Here you will find links to other sites I find of particular interest. The links will open in a new window (or Tab).


  1. Delft University of Technology. This is where I earned my Ph.D. The site is available in Dutch and English.
  2. Multimedia Signal Processing Group (formerly known as the Information and Communication Theory Group). This is the research group in which I did my research when I was working for my Ph.D.
  3. School of Electrical and Informatics Engineering at the Institut Teknologi Bandung. This is where I received my Bachelor’s and Master’s degrees.
  4. Department of Electronic and Computer Engineering at the Satya Wacana Christian University. This is where I am currently working as an Associate Professor.
  5. Video, Image and Signal Processing (VISiO) Laboratory. This is a Research Center (within the Department of Electronic and Computer Engineering) of which I am currently the chairman.
  6. The United Board for Christian Higher Education in Asia. This is the organization of which I am a Fellow, and which funds my visiting scholarships to Tunghai University (Spring 2015) and Baylor University (Spring 2016). Founded in 1922, United Board’s mission is to support a Christian presence in colleges and universities in Asia.
  7. Department of Electrical Engineering at the Tunghai University. This is where I spent the Spring of 2015 as a visiting scholar.
  8. Department of Electrical and Computer Engineering at the Baylor University. This is where I spent the Spring of 2016 as a visiting scholar.

Computer Stuff

  1. Distrowatch. This site is a one-stop information center for those of you interested in free alternative operating systems to the Mac OS X and Windows. It contains reviews, news, links and other interesting things about virtually all flavours of Linux, BSD and Solaris.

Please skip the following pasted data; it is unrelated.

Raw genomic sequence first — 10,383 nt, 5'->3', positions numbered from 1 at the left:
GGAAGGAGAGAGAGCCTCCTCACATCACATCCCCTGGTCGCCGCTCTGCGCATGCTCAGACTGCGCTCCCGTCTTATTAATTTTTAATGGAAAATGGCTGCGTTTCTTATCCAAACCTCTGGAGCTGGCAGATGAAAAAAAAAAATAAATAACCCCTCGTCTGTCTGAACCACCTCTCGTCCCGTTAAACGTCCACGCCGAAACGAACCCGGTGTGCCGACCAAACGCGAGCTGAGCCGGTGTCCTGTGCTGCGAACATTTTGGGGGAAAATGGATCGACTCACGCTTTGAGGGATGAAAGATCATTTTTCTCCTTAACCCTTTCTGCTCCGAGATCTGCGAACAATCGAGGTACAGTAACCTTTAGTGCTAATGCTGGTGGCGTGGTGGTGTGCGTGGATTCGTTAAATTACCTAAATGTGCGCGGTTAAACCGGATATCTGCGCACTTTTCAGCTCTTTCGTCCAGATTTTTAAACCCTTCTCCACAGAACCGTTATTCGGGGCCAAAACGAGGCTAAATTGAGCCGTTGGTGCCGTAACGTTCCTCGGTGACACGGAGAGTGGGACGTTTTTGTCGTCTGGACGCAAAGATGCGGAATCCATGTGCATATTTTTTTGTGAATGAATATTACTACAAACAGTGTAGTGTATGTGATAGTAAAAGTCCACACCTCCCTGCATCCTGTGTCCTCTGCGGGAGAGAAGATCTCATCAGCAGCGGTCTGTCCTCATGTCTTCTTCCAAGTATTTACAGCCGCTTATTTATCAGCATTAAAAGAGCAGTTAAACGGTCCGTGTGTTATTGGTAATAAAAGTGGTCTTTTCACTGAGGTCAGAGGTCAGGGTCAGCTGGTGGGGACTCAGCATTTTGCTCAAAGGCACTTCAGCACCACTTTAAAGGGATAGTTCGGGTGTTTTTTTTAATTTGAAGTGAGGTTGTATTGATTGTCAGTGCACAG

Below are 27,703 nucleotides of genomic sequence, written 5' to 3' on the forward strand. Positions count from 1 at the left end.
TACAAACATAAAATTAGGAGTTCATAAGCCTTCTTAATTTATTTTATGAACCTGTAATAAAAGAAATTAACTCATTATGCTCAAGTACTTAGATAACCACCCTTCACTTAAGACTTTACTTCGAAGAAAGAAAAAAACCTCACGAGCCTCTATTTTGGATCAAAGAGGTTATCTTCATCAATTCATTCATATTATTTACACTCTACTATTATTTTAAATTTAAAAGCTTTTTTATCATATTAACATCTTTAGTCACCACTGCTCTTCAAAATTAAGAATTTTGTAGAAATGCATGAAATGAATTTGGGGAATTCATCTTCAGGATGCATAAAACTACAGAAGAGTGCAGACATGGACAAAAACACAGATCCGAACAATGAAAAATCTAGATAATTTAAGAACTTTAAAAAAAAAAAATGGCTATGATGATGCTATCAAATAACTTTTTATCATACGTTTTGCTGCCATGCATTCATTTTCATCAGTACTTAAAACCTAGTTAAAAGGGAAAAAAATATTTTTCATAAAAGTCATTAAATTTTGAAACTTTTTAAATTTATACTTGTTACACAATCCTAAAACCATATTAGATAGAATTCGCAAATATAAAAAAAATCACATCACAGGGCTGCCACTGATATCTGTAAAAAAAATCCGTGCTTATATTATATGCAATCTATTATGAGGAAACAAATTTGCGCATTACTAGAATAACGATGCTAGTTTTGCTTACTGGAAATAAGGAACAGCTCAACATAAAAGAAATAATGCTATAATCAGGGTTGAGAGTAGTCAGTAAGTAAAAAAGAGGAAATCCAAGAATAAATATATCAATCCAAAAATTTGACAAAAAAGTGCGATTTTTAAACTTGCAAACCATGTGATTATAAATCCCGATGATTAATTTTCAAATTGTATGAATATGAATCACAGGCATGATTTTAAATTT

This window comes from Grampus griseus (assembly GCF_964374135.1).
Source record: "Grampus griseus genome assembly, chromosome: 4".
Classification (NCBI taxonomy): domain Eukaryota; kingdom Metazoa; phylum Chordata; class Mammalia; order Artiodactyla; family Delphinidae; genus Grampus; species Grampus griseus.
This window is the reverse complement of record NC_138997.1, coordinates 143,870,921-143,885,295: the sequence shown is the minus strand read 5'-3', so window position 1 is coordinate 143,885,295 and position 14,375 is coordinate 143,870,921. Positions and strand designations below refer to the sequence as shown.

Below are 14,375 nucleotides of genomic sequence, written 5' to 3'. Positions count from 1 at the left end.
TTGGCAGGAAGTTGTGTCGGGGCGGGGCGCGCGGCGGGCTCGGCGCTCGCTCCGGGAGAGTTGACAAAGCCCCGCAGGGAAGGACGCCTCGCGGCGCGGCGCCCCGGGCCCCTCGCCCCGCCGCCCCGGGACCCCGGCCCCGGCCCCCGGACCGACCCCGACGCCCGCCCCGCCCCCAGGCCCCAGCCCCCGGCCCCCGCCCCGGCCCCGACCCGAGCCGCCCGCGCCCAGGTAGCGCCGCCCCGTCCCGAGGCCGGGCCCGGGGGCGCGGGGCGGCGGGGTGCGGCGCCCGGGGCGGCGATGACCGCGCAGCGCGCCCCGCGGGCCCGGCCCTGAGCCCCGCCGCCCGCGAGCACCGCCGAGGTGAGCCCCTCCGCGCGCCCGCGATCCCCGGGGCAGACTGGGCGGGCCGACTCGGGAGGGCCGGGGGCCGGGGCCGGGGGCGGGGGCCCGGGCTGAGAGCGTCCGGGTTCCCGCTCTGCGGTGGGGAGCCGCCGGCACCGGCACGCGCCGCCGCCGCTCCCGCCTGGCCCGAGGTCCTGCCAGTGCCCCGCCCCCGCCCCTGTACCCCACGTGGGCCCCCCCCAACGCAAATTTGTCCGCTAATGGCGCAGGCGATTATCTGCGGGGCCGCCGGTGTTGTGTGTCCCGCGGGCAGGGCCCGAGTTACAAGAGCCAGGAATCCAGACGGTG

2. Linux Mint. This is currently my main Linux distro. I have it installed in 4 different boxes. I particularly like the Cinnamon variant (as opposed to the MATE version) although both are perfectly usable for everyday tasks. The user interface is more traditional than the current Unity UI used by Ubuntu.
  3. Ubuntu. This used to be my favourite distro, until they become overly obsessed with the touch-screen device oriented Unity UI. Still a good choice for a Linux newbie, though. (Note: As of Ubuntu 17.10, they seem to have ditched Unity and return to GNOME. This might warrant another look).
  4. TeX Users Group. This is the main resource center for those of you who are already, or are contemplating, using TeX. TeX is arguably the best typesetting engine in the world and it is the de facto standard markup language in typesetting technical documents. This website has software, documents and other resources for TeX (and its variants).

PC Gaming Stuff

  1. SimHQ. This is the premier place for any simulation game enthusiasts. This site covers any game simulating air, land and sea vehicles. It also covers “realistic” (as opposed to purely action oriented) first person shooters.
  2. CombatAce. This is a comprehensive resource for downloading add-on files for current flight simulation games.
  3. Thirdwire. This is an independent flight-sim game developer. They produce “light” or “survey” sim based mainly on vintage jets of the late 60’s and 70’s. With their “open” structure, their games have spurred a plethora of user created mods. Their games are available for direct download after purchase. In addition to being very affordable, the games are not encumbered by DRM. Too bad market conditions have forced them to essentially abandon PC market to concentrate on mobile gaming.
  4. EECH Central. This was the premier place to get information and community created add-ons and mods for the Enemy Engaged series of helicopter flight simulator. The original site is long dead, but the content is now hosted by SimHQ.
  5. DOSBox. Do you remember the good old days when getting a game to run may mean juggling your CONFIG.SYS and AUTOEXEC.BAT to get enough Conventional Memory or allocate Expanded Memory or Extended Memory? Do you sometimes wish that you can replay those old classics on your brand-new Core i7 PC? Well, DOSBox is just the thing you need. It is basically an x86 emulator with DOS that can run most old games. Just like the old days, but without the hassle. It runs on almost any platform (Windows, Linux and OS X).
  6. Good Old Games. This site sells classic games from DOS or Windows 9x days (or even newer) at a very affordable price (generally less than 10 dollars) and DRM free. Furthermore, they have patched the games to make sure it runs on modern MS OS (XP, Vista, 7, 8 and even 10). They even have lots of games that will run on OS X (Snow Leopard or newer). In short, this site offers the best way to legally obtain out-of-print games.